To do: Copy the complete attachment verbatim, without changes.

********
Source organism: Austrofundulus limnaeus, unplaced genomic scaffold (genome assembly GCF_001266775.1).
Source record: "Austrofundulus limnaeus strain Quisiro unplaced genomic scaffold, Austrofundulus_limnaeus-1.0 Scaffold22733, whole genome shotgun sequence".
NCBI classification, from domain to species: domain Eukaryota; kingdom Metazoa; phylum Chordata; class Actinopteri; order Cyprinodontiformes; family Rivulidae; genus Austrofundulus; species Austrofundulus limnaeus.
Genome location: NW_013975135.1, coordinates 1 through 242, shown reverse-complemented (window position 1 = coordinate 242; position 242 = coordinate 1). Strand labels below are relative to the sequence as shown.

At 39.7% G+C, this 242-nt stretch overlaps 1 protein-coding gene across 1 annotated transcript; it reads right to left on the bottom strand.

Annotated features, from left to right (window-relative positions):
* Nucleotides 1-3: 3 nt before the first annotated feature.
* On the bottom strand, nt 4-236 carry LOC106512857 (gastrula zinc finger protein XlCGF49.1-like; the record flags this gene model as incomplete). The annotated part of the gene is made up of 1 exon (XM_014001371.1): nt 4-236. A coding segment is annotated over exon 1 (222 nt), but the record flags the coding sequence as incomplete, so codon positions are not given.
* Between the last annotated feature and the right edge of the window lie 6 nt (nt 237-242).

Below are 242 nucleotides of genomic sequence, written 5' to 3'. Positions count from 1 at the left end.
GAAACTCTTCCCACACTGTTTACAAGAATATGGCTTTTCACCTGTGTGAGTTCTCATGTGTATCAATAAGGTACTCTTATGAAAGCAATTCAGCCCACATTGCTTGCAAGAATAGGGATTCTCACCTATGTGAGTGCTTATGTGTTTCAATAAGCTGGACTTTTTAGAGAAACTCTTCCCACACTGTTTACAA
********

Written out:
Source organism: Austrofundulus limnaeus, unplaced genomic scaffold (genome assembly GCF_001266775.1).
Source record: "Austrofundulus limnaeus strain Quisiro unplaced genomic scaffold, Austrofundulus_limnaeus-1.0 Scaffold22733, whole genome shotgun sequence".
NCBI classification, from domain to species: domain Eukaryota; kingdom Metazoa; phylum Chordata; class Actinopteri; order Cyprinodontiformes; family Rivulidae; genus Austrofundulus; species Austrofundulus limnaeus.
Genome location: NW_013975135.1, coordinates 1 through 242, shown reverse-complemented (window position 1 = coordinate 242; position 242 = coordinate 1). Strand labels below are relative to the sequence as shown.

At 39.7% G+C, this 242-nt stretch overlaps 1 protein-coding gene across 1 annotated transcript; it reads right to left on the bottom strand.

Annotated features, from left to right (window-relative positions):
* Nucleotides 1-3: 3 nt before the first annotated feature.
* On the bottom strand, nt 4-236 carry LOC106512857 (gastrula zinc finger protein XlCGF49.1-like; the record flags this gene model as incomplete). The annotated part of the gene is made up of 1 exon (XM_014001371.1): nt 4-236. A coding segment is annotated over exon 1 (222 nt), but the record flags the coding sequence as incomplete, so codon positions are not given.
* Between the last annotated feature and the right edge of the window lie 6 nt (nt 237-242).

Below are 242 nucleotides of genomic sequence, written 5' to 3'. Positions count from 1 at the left end.
GAAACTCTTCCCACACTGTTTACAAGAATATGGCTTTTCACCTGTGTGAGTTCTCATGTGTATCAATAAGGTACTCTTATGAAAGCAATTCAGCCCACATTGCTTGCAAGAATAGGGATTCTCACCTATGTGAGTGCTTATGTGTTTCAATAAGCTGGACTTTTTAGAGAAACTCTTCCCACACTGTTTACAA